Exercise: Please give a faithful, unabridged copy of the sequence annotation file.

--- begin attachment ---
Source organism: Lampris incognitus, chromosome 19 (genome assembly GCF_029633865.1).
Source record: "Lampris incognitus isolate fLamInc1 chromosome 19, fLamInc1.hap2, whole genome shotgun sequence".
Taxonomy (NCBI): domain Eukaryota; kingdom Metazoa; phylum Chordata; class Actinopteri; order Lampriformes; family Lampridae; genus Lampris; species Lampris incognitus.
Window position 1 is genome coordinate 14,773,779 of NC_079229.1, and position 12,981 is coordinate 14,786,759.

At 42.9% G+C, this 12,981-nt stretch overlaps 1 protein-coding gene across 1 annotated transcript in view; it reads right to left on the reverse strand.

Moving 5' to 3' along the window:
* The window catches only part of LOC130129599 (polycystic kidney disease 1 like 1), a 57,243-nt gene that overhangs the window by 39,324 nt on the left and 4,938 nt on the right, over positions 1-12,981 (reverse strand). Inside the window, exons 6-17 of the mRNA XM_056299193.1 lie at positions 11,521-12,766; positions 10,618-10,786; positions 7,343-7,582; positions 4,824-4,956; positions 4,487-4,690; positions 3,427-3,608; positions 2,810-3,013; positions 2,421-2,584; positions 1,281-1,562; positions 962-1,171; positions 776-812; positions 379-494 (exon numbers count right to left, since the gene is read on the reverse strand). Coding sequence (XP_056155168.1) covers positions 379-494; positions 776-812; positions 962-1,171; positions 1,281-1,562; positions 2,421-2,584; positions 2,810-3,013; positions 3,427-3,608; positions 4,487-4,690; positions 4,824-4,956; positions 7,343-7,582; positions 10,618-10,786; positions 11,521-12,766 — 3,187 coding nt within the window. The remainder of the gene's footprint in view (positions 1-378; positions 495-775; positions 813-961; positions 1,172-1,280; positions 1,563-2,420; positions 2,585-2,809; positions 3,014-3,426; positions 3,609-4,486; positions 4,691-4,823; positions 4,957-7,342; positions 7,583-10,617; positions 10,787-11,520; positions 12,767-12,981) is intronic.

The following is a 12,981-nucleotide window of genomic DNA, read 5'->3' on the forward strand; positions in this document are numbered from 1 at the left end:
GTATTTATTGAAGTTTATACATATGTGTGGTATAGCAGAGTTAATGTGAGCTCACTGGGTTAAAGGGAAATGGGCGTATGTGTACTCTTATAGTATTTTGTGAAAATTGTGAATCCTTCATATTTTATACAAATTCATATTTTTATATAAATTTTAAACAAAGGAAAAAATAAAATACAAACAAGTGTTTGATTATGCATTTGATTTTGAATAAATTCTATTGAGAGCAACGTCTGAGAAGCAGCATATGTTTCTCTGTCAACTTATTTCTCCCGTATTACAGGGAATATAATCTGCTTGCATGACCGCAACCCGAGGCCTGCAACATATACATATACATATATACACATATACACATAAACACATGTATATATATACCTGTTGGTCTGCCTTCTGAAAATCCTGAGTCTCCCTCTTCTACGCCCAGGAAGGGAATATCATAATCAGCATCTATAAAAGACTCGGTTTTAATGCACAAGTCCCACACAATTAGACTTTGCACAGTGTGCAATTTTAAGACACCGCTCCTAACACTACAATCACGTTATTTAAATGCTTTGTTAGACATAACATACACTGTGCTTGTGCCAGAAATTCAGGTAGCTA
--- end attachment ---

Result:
Source organism: Lampris incognitus, chromosome 19 (genome assembly GCF_029633865.1).
Source record: "Lampris incognitus isolate fLamInc1 chromosome 19, fLamInc1.hap2, whole genome shotgun sequence".
Taxonomy (NCBI): domain Eukaryota; kingdom Metazoa; phylum Chordata; class Actinopteri; order Lampriformes; family Lampridae; genus Lampris; species Lampris incognitus.
Window position 1 is genome coordinate 14,773,779 of NC_079229.1, and position 12,981 is coordinate 14,786,759.

At 42.9% G+C, this 12,981-nt stretch overlaps 1 protein-coding gene across 1 annotated transcript in view; it reads right to left on the reverse strand.

Moving 5' to 3' along the window:
* The window catches only part of LOC130129599 (polycystic kidney disease 1 like 1), a 57,243-nt gene that overhangs the window by 39,324 nt on the left and 4,938 nt on the right, over positions 1-12,981 (reverse strand). Inside the window, exons 6-17 of the mRNA XM_056299193.1 lie at positions 11,521-12,766; positions 10,618-10,786; positions 7,343-7,582; positions 4,824-4,956; positions 4,487-4,690; positions 3,427-3,608; positions 2,810-3,013; positions 2,421-2,584; positions 1,281-1,562; positions 962-1,171; positions 776-812; positions 379-494 (exon numbers count right to left, since the gene is read on the reverse strand). Coding sequence (XP_056155168.1) covers positions 379-494; positions 776-812; positions 962-1,171; positions 1,281-1,562; positions 2,421-2,584; positions 2,810-3,013; positions 3,427-3,608; positions 4,487-4,690; positions 4,824-4,956; positions 7,343-7,582; positions 10,618-10,786; positions 11,521-12,766 — 3,187 coding nt within the window. The remainder of the gene's footprint in view (positions 1-378; positions 495-775; positions 813-961; positions 1,172-1,280; positions 1,563-2,420; positions 2,585-2,809; positions 3,014-3,426; positions 3,609-4,486; positions 4,691-4,823; positions 4,957-7,342; positions 7,583-10,617; positions 10,787-11,520; positions 12,767-12,981) is intronic.

The following is a 12,981-nucleotide window of genomic DNA, read 5'->3' on the forward strand; positions in this document are numbered from 1 at the left end:
GTATTTATTGAAGTTTATACATATGTGTGGTATAGCAGAGTTAATGTGAGCTCACTGGGTTAAAGGGAAATGGGCGTATGTGTACTCTTATAGTATTTTGTGAAAATTGTGAATCCTTCATATTTTATACAAATTCATATTTTTATATAAATTTTAAACAAAGGAAAAAATAAAATACAAACAAGTGTTTGATTATGCATTTGATTTTGAATAAATTCTATTGAGAGCAACGTCTGAGAAGCAGCATATGTTTCTCTGTCAACTTATTTCTCCCGTATTACAGGGAATATAATCTGCTTGCATGACCGCAACCCGAGGCCTGCAACATATACATATACATATATACACATATACACATAAACACATGTATATATATACCTGTTGGTCTGCCTTCTGAAAATCCTGAGTCTCCCTCTTCTACGCCCAGGAAGGGAATATCATAATCAGCATCTATAAAAGACTCGGTTTTAATGCACAAGTCCCACACAATTAGACTTTGCACAGTGTGCAATTTTAAGACACCGCTCCTAACACTACAATCACGTTATTTAAATGCTTTGTTAGACATAACATACACTGTGCTTGTGCCAGAAATTCAGGTAGCTA